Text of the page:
In order to consider an endpoint ready, it had to reach a satisfying consistency percentage. For each request we produced the result metrics using Prometheus, and we displayed them with Grafana. Each endpoint, defined by an operation_id, had its own metric and its own tolerance. This was done because, as usual, fixing those last few percentages has a cost higher than the value it brings; given that each endpoint is completely separated from one another, each endpoint had its own target percentage to consider it consistent (enough).


Matched: counter for all the requests that matched between the monolith and the Returns microservice.

Unmatched: counter for all the requests that did not match between the two services. Possible examples could be:

  • Different HttpStatuses: such as 2xx and 4xx or even 201 and 200
  • Different Headers set: a missing header in one of the two responses or different values for the same header
  • Different Body responses: missing fields/attributes in the responses or different values for the same field/attribute

Failed: counter for all the requests where the response was terminated by temporary issues, such as for example in case of any 5xx. In these cases, even if they matched it would not be a valuable information given that the request couldn't be properly fulfilled due to a transient server-side issue. On the other hand, if the request did not match for 5xx cases, the unmatched counter should be increased because it means the overall behavior of the Returns microservice doesn't match the one from the monolith, and it requires a deeper investigation.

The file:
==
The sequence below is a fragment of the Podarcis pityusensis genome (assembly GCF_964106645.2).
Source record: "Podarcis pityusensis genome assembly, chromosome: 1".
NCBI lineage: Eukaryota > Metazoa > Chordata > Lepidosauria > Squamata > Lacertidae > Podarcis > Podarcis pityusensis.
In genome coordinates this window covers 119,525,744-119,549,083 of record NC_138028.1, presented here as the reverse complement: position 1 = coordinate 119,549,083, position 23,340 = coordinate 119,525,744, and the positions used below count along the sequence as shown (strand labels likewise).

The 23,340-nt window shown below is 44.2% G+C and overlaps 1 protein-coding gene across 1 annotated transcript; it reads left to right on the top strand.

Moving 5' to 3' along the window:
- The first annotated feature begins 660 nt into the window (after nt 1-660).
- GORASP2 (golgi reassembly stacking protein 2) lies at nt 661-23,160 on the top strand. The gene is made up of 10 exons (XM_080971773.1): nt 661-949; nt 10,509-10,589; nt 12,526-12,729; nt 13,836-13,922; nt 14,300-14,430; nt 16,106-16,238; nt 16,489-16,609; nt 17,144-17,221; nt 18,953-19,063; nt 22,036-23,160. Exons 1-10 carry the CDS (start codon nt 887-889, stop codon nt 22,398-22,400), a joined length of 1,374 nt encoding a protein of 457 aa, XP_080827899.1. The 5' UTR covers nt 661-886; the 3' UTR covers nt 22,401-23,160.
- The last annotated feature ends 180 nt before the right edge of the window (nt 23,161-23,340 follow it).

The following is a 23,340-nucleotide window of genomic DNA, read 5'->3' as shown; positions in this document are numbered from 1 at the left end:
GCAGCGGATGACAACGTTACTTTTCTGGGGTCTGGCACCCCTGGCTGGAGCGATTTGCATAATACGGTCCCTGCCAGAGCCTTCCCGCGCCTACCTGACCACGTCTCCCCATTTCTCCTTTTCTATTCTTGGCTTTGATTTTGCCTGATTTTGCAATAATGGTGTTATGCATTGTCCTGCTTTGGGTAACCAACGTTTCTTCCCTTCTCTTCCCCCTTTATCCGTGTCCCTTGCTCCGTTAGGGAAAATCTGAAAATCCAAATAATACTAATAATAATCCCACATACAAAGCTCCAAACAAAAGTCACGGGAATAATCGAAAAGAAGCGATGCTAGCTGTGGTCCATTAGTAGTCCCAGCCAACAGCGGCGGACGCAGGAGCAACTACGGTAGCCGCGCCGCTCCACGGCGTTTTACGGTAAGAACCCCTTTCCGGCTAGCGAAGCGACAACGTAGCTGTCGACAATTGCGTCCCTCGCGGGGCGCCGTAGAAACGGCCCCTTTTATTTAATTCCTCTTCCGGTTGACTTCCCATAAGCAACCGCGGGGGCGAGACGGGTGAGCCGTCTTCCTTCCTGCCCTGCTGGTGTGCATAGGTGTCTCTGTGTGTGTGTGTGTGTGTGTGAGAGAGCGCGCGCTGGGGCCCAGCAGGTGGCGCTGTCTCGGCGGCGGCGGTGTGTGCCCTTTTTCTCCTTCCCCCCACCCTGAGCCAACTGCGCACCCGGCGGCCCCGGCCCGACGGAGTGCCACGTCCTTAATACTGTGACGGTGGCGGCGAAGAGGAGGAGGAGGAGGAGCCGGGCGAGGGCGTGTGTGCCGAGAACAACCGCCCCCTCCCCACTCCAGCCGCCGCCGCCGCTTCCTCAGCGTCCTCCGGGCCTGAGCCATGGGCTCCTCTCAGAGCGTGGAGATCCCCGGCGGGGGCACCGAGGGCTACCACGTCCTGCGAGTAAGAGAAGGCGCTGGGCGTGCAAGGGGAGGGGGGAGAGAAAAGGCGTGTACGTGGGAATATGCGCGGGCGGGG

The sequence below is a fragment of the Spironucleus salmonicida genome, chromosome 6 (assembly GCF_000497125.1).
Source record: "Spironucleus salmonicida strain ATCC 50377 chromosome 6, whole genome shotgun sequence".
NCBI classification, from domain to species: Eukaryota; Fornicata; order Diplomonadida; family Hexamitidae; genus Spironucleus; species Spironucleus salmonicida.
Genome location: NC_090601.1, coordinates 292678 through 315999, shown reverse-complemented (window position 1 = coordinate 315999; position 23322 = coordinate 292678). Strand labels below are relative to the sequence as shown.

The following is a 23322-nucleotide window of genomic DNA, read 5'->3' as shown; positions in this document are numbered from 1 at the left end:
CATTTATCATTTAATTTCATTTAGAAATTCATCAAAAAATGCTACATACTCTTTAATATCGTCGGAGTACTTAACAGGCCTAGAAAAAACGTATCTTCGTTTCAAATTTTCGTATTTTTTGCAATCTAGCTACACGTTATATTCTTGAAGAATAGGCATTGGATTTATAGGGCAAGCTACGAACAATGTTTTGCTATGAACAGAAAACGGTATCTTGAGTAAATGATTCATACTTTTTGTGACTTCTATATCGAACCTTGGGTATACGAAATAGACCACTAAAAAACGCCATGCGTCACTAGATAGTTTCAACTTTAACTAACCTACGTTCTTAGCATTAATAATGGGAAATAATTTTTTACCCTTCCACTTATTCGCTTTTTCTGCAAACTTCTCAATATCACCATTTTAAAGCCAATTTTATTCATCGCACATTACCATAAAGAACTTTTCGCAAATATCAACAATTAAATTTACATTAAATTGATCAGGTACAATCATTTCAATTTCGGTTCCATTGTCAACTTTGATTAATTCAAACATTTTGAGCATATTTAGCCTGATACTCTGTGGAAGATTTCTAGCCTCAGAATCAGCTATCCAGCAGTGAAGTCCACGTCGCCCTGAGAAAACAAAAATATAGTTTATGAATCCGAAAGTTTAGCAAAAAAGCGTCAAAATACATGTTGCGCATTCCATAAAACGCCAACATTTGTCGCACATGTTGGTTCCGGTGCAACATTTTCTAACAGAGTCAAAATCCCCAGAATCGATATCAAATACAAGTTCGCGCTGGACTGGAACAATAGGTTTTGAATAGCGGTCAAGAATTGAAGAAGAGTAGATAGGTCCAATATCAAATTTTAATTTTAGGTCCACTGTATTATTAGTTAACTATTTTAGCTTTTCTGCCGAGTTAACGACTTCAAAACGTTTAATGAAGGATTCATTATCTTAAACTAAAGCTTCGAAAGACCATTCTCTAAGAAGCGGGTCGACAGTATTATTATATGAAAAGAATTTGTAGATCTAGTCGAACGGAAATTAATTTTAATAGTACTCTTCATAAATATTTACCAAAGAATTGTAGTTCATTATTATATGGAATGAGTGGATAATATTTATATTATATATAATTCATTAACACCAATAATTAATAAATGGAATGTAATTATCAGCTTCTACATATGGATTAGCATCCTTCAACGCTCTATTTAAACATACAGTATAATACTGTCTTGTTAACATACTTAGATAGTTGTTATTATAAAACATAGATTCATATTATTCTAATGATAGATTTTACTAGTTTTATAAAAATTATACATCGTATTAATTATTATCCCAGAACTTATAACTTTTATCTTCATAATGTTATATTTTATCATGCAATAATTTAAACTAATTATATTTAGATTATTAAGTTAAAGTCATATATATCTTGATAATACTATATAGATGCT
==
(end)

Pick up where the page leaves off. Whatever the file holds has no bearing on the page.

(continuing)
The switch was done gradually, and it was done per endpoint to allow the system to be tested in a fully functional way. This was achieved by using a proxy to move the forwarding of the requests to the Returns microservice one by one once they were ready. In our case we used Skipper, an open-source Proxy developed by Zalando.

Endpoints rollout

In this way, by minimizing the amount of endpoint rolled out to one per switch, we avoided introducing a massive set of changes in one go, and we were able to collect additional feedback by every single switch while still working on finalizing the other ones.


Once the migration was successfully finalized, all the code related to the parallel run logic needed to be cleaned-up. The three main parts to remove were the handler performing the consistency check (use cases layer), the gateway to call the localhost (gateway layer) and the domain model related to the consistency logic (entities layer). Additional clean-ups were done for configuration files such as the feature toggle to enable/disable the consistency checker and the config for the localhost gateway, the dependency injection in the Main file, the consistency-checker api in the route and, of course, all the tests to validate the consistency check logic. Code-wise we removed ~700 lines of code and ~1.3k lines between unit and component tests.

Advantages of this approach

  • Live data for testing: We can leverage the real production data as test cases. Therefore, given enough time, the system will be tested potentially under all the "real-life" use cases.

  • Gradual rollout: The rollout is done per endpoint minimizing the amount of changes per switch.